Clinical Conversations Training Program

Clinical Conversations Training Program

About the Program
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Clinical Conversations Training Program

Clinical Conversations is a program from the Network of the National Library of Medicine (NNLM) for training clinicians and other clinical staff who interact with patients about health literacy and related concepts. This program allows clinical trainers or managers to offer brief trainings embedded into regular staff meetings or trainings that they already facilitate as a way to offer continuing education that does not take time out of already busy schedules.

The primary goal of Clinical Conversations is to increase knowledge and awareness of health literacy and associated skills and tools. Clinical Conversations has built in discussion points intended to encourage conversation so participants can learn from one another. The intent of offering Clinical Conversations as part of regular meetings is to convey the importance of these skills and concepts at the institution. To become an expert in the skills presented, there may be a need for further training and practice, so each subject includes a list of additional trainings on that topic. Clinical Conversations provides information for clinical settings but is not intended to provide specific medical advice or to take the place of either the written law or regulations.

Clinical Conversations Subjects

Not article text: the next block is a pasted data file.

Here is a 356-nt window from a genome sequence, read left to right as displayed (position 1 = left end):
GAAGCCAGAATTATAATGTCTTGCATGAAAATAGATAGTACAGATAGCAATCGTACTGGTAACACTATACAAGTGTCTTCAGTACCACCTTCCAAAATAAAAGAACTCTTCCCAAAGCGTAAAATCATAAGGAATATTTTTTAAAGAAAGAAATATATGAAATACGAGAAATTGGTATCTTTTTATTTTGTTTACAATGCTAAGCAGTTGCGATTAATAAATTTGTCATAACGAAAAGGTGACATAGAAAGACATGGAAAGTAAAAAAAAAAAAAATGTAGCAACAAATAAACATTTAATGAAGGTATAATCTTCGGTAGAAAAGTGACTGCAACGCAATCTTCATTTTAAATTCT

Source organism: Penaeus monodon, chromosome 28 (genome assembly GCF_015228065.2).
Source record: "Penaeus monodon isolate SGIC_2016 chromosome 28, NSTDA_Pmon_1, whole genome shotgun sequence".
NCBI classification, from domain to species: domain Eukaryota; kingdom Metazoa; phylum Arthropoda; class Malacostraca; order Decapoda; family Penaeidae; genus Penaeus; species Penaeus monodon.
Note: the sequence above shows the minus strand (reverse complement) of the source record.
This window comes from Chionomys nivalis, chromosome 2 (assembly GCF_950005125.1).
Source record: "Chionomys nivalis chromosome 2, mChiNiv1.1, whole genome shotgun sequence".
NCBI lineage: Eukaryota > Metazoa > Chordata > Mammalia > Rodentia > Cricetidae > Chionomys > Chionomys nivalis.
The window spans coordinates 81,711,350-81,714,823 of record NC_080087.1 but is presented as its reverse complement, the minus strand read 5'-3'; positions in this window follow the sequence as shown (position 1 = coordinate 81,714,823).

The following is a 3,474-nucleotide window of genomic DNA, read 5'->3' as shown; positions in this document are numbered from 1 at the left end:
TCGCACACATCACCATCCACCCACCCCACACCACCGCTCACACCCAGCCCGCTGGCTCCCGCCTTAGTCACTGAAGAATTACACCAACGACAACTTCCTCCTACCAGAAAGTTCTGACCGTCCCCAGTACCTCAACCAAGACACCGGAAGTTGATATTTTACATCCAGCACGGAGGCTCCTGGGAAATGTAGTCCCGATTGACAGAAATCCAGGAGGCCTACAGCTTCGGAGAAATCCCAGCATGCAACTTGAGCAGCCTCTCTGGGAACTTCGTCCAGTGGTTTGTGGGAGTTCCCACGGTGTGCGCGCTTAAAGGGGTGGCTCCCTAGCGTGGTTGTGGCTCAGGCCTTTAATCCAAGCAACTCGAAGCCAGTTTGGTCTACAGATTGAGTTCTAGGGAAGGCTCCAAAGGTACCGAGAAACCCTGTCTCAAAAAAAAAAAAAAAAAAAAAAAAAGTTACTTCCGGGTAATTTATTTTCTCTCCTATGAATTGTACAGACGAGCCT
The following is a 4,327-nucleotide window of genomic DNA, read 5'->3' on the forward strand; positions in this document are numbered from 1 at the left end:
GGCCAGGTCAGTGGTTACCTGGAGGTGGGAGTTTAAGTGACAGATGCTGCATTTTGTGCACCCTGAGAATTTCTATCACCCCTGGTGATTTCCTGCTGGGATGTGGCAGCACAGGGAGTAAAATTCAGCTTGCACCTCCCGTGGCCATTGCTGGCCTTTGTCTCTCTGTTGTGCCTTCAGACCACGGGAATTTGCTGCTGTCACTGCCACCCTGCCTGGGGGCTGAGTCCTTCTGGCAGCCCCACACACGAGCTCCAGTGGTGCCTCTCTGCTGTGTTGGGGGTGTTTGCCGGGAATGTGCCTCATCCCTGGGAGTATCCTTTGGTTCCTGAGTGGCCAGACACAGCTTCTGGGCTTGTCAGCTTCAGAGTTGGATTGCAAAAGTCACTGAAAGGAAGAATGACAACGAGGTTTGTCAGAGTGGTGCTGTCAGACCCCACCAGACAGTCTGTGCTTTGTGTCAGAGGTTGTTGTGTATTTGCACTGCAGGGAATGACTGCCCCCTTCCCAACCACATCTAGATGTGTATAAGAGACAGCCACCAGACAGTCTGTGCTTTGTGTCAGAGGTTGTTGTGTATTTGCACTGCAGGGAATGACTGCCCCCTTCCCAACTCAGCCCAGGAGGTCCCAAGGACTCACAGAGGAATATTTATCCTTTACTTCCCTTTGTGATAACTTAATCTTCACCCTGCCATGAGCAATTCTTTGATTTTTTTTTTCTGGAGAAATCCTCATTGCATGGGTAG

Clinical Conversations is comprised of seven subjects. Each subject contains 3-12 modules. Each module includes PowerPoint slides, printable handouts and e-mail follow ups. All of these materials can be downloaded by selecting the subject from the tabs above. The speaker notes and discussion questions are formatted as though someone is using the Clinical Conversations subjects in the following order:

  1. Health Literacy
  2. Cultural Humility
  3. Social Determinants of Health
  4. Motivational Interviewing
  5. Evidence-Based Practice
  6. Shared Decision Making

Facilitators may choose to deliver only certain subjects or deliver them in a different order. In these instances, a facilitator will likely need to adjust the speaker notes and discussion questions. Areas for potential adjustments are indicated in the speaker notes included in the PowerPoint slides.

Clinical Conversations Discussions

To fit into busy clinical schedules, the informational component of each module should take approximately 10-15 minutes to deliver. To encourage interaction between participants, each module contains discussion points. Discussion can occur in different ways depending on the institution implementing this program.

  1. With only 10-15 minutes for a module, the discussion questions can be presented as takeaways on which participants reflect between meetings, with a few people sharing their thoughts or experiences at the beginning of the next conversation. [The slides are formatted for this option. Recommendations for adjusting to another option are described in the speaker notes].
  2. With more than 15 minutes available for a module, discussion questions can be used at the end of the informational content for facilitated group discussion.
  3. For institutions with an internal LMS system, discussion questions can be loaded into an online discussion board on which participants post their thoughts between meetings.